The owner who is not accustomed to working these projects can get caught in the middle of the fray and can end up being the biggest loser. There are a number of ways this can happen...
In simplest terms, architectural firms can sometimes design projects that are too complicated or impossible for contractors to build, due to unforeseen sight conditions, within an owner's budget constraints. Essentially, form overshadows substance. However, this is often not discovered until the job is bid out or underway. Then the owner is in a position of having to value engineer the project to get it to fit the budget.
It's not always the designer's fault. Sometimes in spite of their best estimates, the construction cost depends on the market, which can change quickly and unpredictably. But either way, the onus is on the owner to make the hard decisions.
Sometimes the winning contractor has bitten off more than he can chew, but it isn't discovered until after the contract is signed. While the designer can assist in making the contractor stick to the plan, it is still the owner who is in the unenviable position of either having to try and justify costly change orders or value engineer the project to death. Careful review of contractor qualifications and references prior to hiring, and not being focused only on the "low bid" can avoid this problem.
In the final analysis, the owner must decide which form of construction is best for the project. In arriving at the answer, there are several questions the owner can answer that will lead to the right decision:
· Does the owner have a qualified project manager on staff to closely oversee the entire process from design to bidding to construction. If so, then design-build might be advisable. But this is very time consuming so that project manager will be spending a lot of time on it, especially if it is a large or complicated project.
· Does the owner only want to execute and manage only one contract? If so, design-build would work. However, expect to give up some degree of direct control on design. If the project isn't too complicated or high profile, this might be ok.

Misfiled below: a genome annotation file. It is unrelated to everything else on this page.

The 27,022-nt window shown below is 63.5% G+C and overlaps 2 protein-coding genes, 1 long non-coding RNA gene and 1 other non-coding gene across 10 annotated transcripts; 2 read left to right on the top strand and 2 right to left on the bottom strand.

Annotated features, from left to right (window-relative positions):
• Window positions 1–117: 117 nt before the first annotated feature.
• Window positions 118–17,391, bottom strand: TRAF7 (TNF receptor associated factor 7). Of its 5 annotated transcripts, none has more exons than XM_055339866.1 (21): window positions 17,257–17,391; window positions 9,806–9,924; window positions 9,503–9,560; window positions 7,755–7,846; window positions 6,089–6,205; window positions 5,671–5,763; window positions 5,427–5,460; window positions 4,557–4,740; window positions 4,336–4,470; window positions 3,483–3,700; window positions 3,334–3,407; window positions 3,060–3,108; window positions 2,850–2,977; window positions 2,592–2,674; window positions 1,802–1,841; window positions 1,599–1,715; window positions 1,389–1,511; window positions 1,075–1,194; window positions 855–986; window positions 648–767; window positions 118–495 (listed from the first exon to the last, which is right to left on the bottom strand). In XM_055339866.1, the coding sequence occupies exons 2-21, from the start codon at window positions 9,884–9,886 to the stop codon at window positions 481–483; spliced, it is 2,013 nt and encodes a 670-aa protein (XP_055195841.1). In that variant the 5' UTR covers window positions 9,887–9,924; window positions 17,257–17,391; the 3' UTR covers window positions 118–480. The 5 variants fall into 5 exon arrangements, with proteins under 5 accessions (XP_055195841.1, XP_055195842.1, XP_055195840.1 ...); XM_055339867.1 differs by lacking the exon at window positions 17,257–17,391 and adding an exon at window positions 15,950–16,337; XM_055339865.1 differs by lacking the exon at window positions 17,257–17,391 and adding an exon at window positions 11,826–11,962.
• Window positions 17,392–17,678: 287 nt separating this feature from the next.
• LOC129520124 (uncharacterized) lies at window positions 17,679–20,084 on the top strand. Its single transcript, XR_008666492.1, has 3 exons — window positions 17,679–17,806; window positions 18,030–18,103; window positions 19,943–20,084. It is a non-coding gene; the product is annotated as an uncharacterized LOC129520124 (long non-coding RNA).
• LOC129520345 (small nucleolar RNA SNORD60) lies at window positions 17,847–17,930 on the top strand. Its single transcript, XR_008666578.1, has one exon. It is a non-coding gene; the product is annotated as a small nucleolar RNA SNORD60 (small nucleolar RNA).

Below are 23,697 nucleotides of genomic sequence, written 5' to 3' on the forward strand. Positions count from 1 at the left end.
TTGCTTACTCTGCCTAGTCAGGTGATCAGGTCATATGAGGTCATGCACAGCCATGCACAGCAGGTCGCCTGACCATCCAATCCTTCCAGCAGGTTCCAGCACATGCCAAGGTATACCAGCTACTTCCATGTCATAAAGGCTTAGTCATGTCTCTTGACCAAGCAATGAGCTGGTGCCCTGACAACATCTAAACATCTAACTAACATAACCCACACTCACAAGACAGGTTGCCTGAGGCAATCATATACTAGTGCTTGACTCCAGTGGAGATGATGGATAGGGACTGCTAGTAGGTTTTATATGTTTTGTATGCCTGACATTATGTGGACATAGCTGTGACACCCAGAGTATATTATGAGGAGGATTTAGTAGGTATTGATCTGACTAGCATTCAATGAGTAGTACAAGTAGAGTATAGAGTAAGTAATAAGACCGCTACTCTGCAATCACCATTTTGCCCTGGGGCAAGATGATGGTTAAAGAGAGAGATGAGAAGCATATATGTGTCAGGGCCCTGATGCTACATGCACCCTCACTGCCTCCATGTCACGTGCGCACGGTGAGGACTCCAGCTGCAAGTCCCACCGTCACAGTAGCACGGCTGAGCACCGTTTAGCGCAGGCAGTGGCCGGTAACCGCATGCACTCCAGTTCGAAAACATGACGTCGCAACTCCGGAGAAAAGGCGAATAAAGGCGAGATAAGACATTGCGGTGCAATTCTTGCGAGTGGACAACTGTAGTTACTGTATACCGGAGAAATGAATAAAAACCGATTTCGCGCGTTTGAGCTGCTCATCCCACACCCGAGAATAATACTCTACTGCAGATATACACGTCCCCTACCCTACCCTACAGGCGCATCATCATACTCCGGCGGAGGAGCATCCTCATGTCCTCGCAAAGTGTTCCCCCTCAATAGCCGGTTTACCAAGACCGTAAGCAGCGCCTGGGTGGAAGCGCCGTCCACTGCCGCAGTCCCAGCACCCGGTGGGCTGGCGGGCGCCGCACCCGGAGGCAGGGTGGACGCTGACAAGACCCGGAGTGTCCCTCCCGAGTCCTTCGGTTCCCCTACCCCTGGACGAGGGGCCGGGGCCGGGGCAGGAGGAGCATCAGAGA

· Is the project high profile (much public scrutiny) or very complicated, such as a renovation and expansion of a major facility? If so, maybe design-build isn't the way to go. On a project such as this the owner may want the increased design oversight that design-bid-build offers. The architectural firm can also assist in preparing professional public presentations.
· Does the owner have a good system and staff to evaluate construction bids? If not, it may be better to go design-bid-build so the architectural firm can assist with that very important function.
· Is the owner working with a very constrained budget? If so, the generally lower cost of design-build may be the best route, especially on fairly routine projects. The savings can go directly back into the construction.
The bottom line is that both the traditional and design-build construction methods have pros and cons, and wise owners will thoroughly educate themselves on both in order to make a well-founded decision.
Randy Gaddo is Director of Leisure Services (parks, recreation and library) in Peachtree City, Georgia, and has gained first-hand experience as project manager on a wide variety of projects. He is currently the city project manager for a $5 million library renovation and expansion, being done as a design-bid-build. He is also project manager on a series of design-build restroom/concession buildings and several other design-bid-build projects.